• What criteria must exist for a Diaspora to survive generation after generation?
  • What obligation does the Diaspora have in furthering Armenia’s survival and prosperity and how does that obligation benefit the Diaspora in its survival?

If one believes that all Diasporas are destined to assimilate, or die out, eventually—let’s compare them in this case to a terminally ill patient—then naturally, the conclusion would be that further investment in the dying patient would be pointless. But perhaps the patient can be saved?

First, one must acknowledge that each Armenian Diasporan community is different and the circumstances surrounding their creation matter. There is a significant  difference between a Diaspora born out of trauma, such as the Genocide (these are the “Pilgrim Armenians,” if you will, a term borrowed from designer Michael Aram, designating those who have been around to settle in their host countries for a while), versus one born of economic mobility (the newer Diaspora). The biggest difference is that, at the very least, as economic factors change, so would the ebb and flow of immigrants. But this does not even begin to address a more complex question, of whether trauma is required to maintain Diasporan identity.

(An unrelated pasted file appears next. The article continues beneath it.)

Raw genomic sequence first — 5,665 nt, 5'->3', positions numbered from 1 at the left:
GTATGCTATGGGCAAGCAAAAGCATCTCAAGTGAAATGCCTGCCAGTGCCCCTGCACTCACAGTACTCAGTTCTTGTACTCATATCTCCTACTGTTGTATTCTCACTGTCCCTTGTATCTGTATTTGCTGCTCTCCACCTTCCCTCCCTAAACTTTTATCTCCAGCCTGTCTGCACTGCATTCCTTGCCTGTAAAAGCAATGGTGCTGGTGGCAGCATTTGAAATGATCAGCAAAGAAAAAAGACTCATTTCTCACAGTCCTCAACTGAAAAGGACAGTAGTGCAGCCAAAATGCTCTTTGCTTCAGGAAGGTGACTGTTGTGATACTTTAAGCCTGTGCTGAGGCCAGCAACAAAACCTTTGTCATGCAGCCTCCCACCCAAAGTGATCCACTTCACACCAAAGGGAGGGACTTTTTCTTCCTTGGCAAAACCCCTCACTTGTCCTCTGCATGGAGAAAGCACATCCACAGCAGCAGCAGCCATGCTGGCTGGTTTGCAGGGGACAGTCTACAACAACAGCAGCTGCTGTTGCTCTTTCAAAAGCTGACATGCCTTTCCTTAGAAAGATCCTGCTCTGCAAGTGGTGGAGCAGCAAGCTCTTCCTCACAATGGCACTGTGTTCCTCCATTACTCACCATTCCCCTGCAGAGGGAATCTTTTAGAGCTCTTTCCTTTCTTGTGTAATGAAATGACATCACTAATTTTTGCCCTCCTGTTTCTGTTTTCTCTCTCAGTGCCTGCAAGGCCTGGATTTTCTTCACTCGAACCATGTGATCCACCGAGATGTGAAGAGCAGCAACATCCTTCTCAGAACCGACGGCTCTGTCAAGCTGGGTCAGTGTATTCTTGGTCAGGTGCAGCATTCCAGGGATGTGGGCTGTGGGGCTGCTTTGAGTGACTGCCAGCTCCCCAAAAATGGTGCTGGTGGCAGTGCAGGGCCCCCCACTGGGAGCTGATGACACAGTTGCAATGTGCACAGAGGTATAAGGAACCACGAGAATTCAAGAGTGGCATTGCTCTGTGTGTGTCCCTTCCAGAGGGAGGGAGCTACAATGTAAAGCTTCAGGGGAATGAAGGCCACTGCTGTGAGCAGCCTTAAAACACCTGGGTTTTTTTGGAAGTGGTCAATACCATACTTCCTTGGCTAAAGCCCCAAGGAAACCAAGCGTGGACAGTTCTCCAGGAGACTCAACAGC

One could argue that the community grew stronger and more mobilized around an almost continuous series of challenges – the 1988 earthquake, the Artsakh movement and war, the independence of Armenia, and other smaller events culminating in the commemoration of 100th anniversary of the Genocide. The full potential of the community is better understood at these times. Yet, either through fatigue or the aging of the population most impacted and mobilized, has there been evidence of a reduction in that potential? Also, as the Minister of the Diaspora stated in a meeting here at the Hairenik building, how can we create a more consistent, engaged Diaspora in the calm between the storms?